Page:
Vegetation Dynamics

The Quaternary Environments group at Brown has studied how plant taxa have migrated and changed in abundance and association during the late Quaternary (i.e. the past 25,000 years).  Our vegetation reconstructions rely upon fossil pollen records obtained from the sediments of quiet-water environments such as lakes and bogs. The pollen grains can be identified and counted to provide quantitative estimates of past plant abundances, and their age is determined via radiocarbon dating. Pollen records from individual lakes reflect the vegetation history for that region. When many pollen records are aggregated, maps can be created showing the past distribution and abundance of plant taxa.

Click to acess pollen viewer.

Maps of spruce pollen from 21,000 years ago to present in 3000 year intervals.
Green is 20% or higher amounts of spruce pollen.

Click here to access an interactive pollen viewer.

Such reconstructions reveal that, over thousands of years, plant populations in North America and elsewhere have behaved in a highly fluid manner, continuously changing in their distribution and abundance. Migrational histories for no two taxa have been the same.

The primary agent driving these complex vegetation dynamics is climate; over the last 20,000 years the earth’s climate system has switched from glacial to interglacial climates. The key climatic feature of this transition has been an increase in mean annual temperatures, causing the northern hemisphere ice sheets to melt and retreat and inducing the northward migration of many plant taxa.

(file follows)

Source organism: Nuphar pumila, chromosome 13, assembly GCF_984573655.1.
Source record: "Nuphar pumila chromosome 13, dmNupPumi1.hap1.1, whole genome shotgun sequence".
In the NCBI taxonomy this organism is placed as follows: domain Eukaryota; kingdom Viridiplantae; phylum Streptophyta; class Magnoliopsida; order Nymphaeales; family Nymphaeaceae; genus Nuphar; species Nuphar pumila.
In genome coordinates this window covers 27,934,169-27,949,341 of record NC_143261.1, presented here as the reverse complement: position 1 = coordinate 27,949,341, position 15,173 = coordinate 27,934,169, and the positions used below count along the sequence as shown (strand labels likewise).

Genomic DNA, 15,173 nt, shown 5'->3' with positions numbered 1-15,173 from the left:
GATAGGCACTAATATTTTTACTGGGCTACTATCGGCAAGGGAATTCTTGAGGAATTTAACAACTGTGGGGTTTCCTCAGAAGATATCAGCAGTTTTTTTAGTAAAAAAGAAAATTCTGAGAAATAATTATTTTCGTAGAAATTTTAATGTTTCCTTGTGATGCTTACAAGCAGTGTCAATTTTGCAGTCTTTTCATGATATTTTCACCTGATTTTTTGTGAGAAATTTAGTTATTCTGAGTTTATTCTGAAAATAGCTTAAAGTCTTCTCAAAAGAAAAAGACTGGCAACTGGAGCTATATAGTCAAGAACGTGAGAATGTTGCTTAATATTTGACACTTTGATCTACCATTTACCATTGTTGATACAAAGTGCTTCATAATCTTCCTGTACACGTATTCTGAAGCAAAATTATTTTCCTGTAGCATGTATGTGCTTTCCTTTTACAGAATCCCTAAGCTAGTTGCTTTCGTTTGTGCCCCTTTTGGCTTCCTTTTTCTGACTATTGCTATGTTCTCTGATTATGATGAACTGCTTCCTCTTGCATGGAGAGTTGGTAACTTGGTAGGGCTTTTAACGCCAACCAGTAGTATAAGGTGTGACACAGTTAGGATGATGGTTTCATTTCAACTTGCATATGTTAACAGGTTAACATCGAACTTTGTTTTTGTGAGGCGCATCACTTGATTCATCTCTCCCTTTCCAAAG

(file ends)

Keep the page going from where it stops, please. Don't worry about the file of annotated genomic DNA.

The pollen record also shows evidence for prehistoric and historic outbreaks of disease among hemlock and chestnut population respectively. About 5400 years ago, hemlock populations decreased in abundance and did not recover until after 3000 years ago. A hemlock looper may have been the cause of this sudden and synchronous decrease in hemlock abundance. Pollen data also record the massive land clearance initiated by European settlers. Earlier records of human disturbance of the vegetation have been difficult to find. (Discover these phenomena using our interactive pollen viewer.)

Some questions currently being addressed by the Quaternary Environments group include


Coastal Studies     Geoarchaeology     Paleoclimates     Vegetation Dynamics